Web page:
User Contribution

The user contribution category is designed to identify links which have been published as a result of user contribution. It is common for several different kinds of links to be published as a result of user contribution including user identification (eg. User’s homepage or e-mail address), the use of a referral mechanism (eg. Pingback or Trackback) or links contained within the user’s contribution. As a result, I have the following relationships defined for this category:

  • user
  • referral
  • pingback
  • trackback
  • contribution

Note: Both pingback and trackback are implementation specific referral mechanisms, but are included because their mechanisms are so widespread and several interoperable implementations of each already exist. See the Pingback 1.0 and Trackback specifications.


The original endorsement category is being included with the same relationships, though their definitions are being revised. The relationships in this category will be:

  • advert
  • endorsed
  • unendorsed
Communication Tracking

A few months ago, Derek Featherstone had an interesting discussion about tracking the spread of ideas. In it, he discusses the common attribution method called the “via” link, used among web-logs (in particular, link-logs) and other similar sites for indicating where an interesting resource was found. The aim of which is to not only find out who is linking to a particular resource, but from whereabouts people have located it.

This is an interesting concept because news travels rather quickly around the blogosphere, but with little indication of the communication paths. As a result, I am including the via link within this proposal, but I’m also extending it slightly to address some other related issues including related links.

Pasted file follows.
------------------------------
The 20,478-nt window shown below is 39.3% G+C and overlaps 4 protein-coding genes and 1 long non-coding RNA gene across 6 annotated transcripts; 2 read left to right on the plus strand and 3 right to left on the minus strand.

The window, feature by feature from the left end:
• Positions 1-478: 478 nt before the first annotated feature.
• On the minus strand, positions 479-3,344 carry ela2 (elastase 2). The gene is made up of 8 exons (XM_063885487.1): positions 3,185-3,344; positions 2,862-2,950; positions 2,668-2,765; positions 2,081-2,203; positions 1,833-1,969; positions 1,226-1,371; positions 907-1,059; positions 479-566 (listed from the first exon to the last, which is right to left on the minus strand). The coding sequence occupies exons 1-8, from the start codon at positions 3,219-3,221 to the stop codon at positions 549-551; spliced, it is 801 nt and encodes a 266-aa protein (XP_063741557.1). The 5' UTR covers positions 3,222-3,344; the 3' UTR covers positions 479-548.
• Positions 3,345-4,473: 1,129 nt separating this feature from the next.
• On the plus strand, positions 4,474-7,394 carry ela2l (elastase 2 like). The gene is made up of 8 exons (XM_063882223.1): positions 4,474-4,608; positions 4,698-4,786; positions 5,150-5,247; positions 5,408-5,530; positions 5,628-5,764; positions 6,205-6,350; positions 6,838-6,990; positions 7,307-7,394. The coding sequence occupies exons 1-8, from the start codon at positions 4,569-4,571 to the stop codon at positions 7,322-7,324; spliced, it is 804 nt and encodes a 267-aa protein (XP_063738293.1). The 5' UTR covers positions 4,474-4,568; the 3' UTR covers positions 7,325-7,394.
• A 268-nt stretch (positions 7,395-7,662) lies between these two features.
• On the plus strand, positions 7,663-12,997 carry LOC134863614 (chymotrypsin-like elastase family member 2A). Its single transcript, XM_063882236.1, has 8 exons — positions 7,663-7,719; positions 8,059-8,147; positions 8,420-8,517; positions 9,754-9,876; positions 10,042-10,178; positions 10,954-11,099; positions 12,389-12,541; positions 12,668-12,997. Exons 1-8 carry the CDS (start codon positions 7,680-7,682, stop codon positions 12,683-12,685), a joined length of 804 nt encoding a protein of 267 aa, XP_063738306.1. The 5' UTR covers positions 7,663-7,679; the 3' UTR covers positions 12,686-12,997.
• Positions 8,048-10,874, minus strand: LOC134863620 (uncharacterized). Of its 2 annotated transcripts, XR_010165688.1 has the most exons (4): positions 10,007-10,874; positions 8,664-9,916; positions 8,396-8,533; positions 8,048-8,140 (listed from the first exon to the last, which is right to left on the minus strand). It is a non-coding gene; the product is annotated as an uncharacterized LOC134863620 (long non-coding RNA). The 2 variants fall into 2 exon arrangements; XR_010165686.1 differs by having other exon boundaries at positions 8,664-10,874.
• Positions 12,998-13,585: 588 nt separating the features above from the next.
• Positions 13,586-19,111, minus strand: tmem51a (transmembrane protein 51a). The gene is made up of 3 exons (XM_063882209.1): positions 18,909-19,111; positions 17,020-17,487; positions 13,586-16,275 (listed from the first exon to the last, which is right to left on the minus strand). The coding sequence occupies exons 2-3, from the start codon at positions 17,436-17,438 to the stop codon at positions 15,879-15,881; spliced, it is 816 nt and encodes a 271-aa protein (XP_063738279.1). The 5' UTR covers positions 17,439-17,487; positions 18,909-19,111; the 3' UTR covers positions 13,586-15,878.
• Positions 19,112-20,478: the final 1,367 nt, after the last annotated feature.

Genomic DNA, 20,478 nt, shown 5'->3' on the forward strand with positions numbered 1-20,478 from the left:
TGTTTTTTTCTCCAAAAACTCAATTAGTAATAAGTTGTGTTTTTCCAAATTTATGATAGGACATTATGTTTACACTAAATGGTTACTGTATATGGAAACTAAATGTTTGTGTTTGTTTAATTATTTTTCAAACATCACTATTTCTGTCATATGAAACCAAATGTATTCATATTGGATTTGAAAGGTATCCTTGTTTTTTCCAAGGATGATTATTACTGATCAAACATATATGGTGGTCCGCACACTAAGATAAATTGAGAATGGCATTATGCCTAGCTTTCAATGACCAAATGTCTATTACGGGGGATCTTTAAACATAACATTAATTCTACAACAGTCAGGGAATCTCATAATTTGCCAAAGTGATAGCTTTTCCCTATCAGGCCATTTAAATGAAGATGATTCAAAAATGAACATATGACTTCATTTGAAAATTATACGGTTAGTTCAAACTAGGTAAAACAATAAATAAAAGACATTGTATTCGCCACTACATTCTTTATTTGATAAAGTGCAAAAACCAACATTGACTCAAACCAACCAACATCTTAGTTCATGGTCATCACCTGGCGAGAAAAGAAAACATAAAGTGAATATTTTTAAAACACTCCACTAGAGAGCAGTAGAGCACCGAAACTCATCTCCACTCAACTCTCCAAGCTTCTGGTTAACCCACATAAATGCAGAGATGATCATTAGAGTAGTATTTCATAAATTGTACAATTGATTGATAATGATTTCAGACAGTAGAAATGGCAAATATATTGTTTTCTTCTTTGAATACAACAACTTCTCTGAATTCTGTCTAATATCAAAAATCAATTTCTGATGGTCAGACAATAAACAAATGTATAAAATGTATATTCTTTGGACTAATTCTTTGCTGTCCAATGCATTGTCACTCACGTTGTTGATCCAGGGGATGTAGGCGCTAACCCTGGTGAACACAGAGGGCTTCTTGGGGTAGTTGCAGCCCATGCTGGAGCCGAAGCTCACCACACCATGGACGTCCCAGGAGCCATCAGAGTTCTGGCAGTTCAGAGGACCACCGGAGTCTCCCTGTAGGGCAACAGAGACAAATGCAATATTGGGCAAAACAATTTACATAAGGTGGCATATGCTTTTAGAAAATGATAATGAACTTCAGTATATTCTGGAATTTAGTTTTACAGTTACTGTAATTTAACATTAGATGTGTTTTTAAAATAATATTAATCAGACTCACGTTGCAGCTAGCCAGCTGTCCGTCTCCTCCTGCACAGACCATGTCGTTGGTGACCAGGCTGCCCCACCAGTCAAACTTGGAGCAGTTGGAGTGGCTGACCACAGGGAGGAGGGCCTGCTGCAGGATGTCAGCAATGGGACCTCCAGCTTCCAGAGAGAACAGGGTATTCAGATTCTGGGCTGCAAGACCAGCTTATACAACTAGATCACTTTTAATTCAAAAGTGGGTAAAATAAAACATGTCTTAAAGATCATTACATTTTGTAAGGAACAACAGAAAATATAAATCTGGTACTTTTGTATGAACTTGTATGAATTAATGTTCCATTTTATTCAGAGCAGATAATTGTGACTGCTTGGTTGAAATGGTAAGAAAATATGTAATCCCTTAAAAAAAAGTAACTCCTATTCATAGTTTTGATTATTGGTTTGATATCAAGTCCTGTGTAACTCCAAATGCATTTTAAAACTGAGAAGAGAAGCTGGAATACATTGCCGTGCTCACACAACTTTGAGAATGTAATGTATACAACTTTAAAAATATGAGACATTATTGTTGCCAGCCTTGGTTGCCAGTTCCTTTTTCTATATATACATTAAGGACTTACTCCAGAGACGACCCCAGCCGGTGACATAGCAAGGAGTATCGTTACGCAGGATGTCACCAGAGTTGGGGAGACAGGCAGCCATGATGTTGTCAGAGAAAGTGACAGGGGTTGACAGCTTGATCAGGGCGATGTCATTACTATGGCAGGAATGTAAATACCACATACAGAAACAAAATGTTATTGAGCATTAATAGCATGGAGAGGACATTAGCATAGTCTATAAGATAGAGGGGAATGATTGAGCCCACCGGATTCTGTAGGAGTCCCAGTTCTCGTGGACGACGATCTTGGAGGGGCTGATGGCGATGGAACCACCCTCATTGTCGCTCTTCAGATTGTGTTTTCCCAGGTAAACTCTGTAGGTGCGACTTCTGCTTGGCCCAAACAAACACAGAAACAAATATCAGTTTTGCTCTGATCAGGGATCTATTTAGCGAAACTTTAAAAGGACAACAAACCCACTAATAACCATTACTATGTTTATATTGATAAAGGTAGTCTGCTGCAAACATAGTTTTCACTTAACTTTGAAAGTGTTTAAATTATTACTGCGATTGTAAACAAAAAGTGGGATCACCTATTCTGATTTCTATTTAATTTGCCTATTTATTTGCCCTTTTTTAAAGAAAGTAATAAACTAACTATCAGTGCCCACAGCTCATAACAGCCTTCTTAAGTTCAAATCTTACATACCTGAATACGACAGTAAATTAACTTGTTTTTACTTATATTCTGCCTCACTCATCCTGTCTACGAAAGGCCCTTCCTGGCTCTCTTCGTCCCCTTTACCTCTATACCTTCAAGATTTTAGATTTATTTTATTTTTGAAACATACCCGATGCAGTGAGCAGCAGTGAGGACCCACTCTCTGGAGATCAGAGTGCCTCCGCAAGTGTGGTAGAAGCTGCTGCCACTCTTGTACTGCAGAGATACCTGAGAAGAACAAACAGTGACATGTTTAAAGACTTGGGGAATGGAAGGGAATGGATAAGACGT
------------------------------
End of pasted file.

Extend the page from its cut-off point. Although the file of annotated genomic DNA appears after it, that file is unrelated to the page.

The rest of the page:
In the article, Derek mentions that it is difficult to semantically associate a “via” link with the resource and illustrates a possible solution using the for attribute, yet notes that it is also invalid markup according to the HTML specification. To address this problem, I have decided that rather than trying to explicitly associate the “via” link with the resource, it may be possible to implicitly do so. The full details of how will be discussed in the draft specification, but the relationships being included within this category include:

  • resource
  • related
  • related-to
  • via
Resource Tracking

The final category includes relationships for identifying and tracking resources commonly used in web communication, such as web-logs and news sites. Usually, each article has permanent link associated with it and archival indexes are provided for the articles. Many sites also have facilities, and designate pages/areas, for user contributions (comments). Finally most blogs, and increasingly news sites, provide syndication feeds for their articles, link logs and occasionally comments. For these purposes, I’ve defined the following relationships:

  • permalink
  • comments
  • archive
  • feed
Other Suggestions

Several other relationships have been suggested and considered, but so far rejected for various reasons including not meeting the criteria or their usefulness. Some of these include:

Technorati defines, and uses, user-agent-implementation specific functionality and it seems to be inappropriately named.
Generic version of tag, but not sure how it could be defined and used more appropriately.
Suggested to indicate links to external sites, but not sure how useful it is.

Feedback is welcome and I will still incorporate suggestions and revisions into the Web Communications Link Relationship working draft before I publish it in a few days.